Southern Belize and the waters of Punta Gorda deserves its reputation as a permit fishing mecca. A lot of fish live here, and contrary to the beliefs of some, they are not small fish. Most fish caught are 10-15 lbs, there are plenty of fish over 20 lbs, and a few over 30 lbs. Not many locations where you can specifically target permit and expect double digit shots on most days can match that. And as far as permit go, they are willing to eat a fly. We have been skunked (this is permit fishing after all) but we have also had anglers catch over ten permit in a week!
A big part of what makes the permit fishing in Punta Gorda so consistent are the two main types of flats. There are hundreds of cayes and pancake flats “outside,” which are made up of sand and turtle grass. Most of these flats are normally patrolled by schools of permit. But if the outside flats do not have many fish, it is typically because the permit are in the huge lagoon system “inside.” The lagoon system is within a national park and is truly wild — jaguar sightings are not an infrequent occurrence and the bird life always provides entertainment. The water in the lagoon system is clear, but is a tea-stained color with a brown bottom due to the decaying mangrove leaves. Most of it is less than two feet deep however, so the permit usually tail or push water. When they do, it is especially visible due to the protected nature of the lagoon. It is hard to maintain your composure when you see a permit pushing toward you from hundreds of yards away! Access to both the outside flats and the lagoon system mean that you will almost always find fish regardless of weather conditions and other factors that can shut down less diverse fisheries.
In addition to the outside flats and the lagoon, there are a few flats along the Belize Barrier Reef, which ends at the Sapodilla Cayes offshore of Punta Gorda. However, it is more than an hour ride in open water to the reef, with comparatively little fishable water when you finally arrive. It is beautiful, however, with coral and crystal clear water — a great place to snorkel or dive for non-anglers or if you would like a break from fishing.
The Garbutt family (brothers Scully and Oliver, cousin Yogi, Uncle Victor) has called southern Belize home for generations and have been THE Punta Gorda permit guides for decades. They are true watermen and know the area and fish better than anyone. They are accomplished fly fishermen in their own right, tons of fun to fish with, but above all they are capable, knowledgeable, and experienced guides who know how to put permit in the boat.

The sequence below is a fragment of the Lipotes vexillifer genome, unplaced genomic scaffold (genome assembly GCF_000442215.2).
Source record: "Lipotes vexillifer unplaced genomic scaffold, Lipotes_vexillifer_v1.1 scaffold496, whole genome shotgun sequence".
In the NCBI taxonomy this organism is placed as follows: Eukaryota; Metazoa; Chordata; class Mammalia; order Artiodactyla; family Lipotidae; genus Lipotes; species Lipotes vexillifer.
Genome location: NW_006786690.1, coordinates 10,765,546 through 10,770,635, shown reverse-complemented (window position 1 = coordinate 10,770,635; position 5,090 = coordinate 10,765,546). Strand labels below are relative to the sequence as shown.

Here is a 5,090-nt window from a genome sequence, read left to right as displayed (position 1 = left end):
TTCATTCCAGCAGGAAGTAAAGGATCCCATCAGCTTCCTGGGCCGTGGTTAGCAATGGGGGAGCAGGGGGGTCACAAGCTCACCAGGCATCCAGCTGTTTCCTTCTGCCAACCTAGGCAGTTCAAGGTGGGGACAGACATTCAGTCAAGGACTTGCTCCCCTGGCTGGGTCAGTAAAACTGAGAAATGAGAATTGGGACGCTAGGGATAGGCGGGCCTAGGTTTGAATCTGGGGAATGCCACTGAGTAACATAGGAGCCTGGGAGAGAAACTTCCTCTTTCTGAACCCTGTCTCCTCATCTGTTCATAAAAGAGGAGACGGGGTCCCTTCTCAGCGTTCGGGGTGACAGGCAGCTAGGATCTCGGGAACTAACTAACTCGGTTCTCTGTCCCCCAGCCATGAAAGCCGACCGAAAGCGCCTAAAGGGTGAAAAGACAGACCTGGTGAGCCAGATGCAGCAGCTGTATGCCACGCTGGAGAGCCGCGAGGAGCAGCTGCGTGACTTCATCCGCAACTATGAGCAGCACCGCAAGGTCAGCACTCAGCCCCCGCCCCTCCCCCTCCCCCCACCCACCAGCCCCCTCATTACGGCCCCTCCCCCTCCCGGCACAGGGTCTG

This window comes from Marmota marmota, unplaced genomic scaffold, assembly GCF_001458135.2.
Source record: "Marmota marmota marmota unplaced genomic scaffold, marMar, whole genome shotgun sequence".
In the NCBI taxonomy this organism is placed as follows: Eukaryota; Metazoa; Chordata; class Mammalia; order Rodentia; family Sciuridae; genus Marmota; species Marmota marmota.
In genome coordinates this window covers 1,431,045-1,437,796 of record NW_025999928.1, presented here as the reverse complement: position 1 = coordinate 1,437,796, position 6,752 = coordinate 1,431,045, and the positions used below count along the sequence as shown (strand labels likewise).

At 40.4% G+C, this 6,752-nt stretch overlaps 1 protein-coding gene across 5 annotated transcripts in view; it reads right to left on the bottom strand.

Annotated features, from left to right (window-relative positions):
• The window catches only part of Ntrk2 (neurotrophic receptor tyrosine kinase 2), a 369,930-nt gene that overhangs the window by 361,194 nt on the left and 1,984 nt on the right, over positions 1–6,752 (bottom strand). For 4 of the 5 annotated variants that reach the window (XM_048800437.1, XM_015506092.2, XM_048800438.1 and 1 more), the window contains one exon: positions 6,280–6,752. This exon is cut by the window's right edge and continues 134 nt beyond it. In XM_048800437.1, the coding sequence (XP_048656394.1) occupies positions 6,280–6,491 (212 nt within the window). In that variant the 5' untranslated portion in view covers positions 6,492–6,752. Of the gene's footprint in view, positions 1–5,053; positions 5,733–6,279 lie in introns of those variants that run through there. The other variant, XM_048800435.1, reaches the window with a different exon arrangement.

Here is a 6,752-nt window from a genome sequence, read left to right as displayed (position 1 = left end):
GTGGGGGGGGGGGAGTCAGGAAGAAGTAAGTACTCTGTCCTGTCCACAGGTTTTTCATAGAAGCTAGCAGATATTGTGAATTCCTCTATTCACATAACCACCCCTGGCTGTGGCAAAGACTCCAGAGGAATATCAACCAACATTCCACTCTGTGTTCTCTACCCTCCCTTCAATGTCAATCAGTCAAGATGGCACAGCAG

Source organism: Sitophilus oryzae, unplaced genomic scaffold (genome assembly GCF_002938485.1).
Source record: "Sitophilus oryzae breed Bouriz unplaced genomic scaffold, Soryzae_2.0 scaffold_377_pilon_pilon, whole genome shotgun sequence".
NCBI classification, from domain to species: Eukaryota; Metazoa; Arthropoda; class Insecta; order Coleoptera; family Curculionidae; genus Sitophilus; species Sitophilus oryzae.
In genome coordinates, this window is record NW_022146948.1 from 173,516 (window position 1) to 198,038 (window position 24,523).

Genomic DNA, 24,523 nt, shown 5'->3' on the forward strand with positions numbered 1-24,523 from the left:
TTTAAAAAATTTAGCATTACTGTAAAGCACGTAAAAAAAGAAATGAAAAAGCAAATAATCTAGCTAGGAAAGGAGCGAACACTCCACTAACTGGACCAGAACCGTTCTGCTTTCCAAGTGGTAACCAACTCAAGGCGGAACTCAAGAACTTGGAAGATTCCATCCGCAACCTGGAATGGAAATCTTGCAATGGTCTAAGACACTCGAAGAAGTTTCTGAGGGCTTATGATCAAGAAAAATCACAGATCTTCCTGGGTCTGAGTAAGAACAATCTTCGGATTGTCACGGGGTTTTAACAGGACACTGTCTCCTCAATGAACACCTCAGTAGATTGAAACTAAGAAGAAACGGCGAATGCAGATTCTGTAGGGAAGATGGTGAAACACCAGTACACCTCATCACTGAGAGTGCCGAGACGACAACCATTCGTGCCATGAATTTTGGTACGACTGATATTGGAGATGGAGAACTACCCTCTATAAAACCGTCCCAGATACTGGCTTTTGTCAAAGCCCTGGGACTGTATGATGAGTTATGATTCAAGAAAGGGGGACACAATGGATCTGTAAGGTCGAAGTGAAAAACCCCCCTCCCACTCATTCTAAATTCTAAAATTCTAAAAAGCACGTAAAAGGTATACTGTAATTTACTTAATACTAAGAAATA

The Garbutts run 23’ center console superpanga skiffs with comfortable cushioned seats, YETI coolers, and a forward casting deck with lean bars. There is very little wading in Punta Gorda so almost all of the fishing is from the bow of the skiff. The Garbutts are excellent outboard mechanics.
Snook, tarpon, bonefish, barracuda, snapper, jacks, triggerfish, and all the species usually encountered on or near the flats of Central America are found here. However, Punta Gorda would not be considered a top destination for a grand slam.
Adult tarpon show up in the summertime, but at other times of the year the tarpon fishing is sporadic. If your trip is in the summer, you should definitely bring a 12 wt. If you hit it right, you will find big schools of big fish — up to 200 lbs. They are usually found holding in deeper water near the flats, and a sink-tip line increases the number of eats and hookups dramatically. At other times of year, there are usually a handful of small to mid-size tarpon either rolling a short way up river mouths or cruising a few select locations on the flats. But they are not always visible and do not always cooperate. Tarpon should definitely be considered a bonus.
It is a similar story with snook — the fishing can be very good in winter but slow the rest of the year when the fish migrate north along the coast. In the winter, sections of local rivers hold decent numbers of 5-25 lb snook with most in the 10-12 lb class. They usually hold just behind the wall of vegetation that comes right down to the water — so they can be a challenge, but well worth it if they are there. The rest of the year there are a few spots in the lagoon or along shorelines that sometimes hold snook. One problem is that snook are delicious and commercial fishing/netting take a toll. Snook are protected (as are permit, bonefish, and tarpon) but enforcement is a problem. Lately, however, the government has been stepping up enforcement efforts and we hope for and expect fabulous snook fishing in the near future throughout Belize and especially in the Punta Gorda area.
We catch bonefish every trip to Punta Gorda, but it is an odd version of bonefishing. Large schools of average size Belizean bonefish (and a few over 5 lbs) can be found in a handful of specific spots out at the reef (more than an hour boat run). A couple of these schools tail in shallow water, but several of them hang out in fairly deep water. There are also bonefish scattered throughout the lagoon. These are usually larger fish, from 3-7 lbs, in singles and small groups of a few fish. But these bones are usually spotted while looking for permit, after they are already in casting range due to the visibility in the lagoon. Since there is usually not enough time to switch rods or put on a bonefish fly, anglers present permit crabs to these bonefish, often successfully.
Snapper, hard- fighting jacks, and barracuda are often encountered if you would like a diversion from the hunt for permit. But the opportunities for all other species pale in comparison to the permit fishing, which is what makes this fishery special.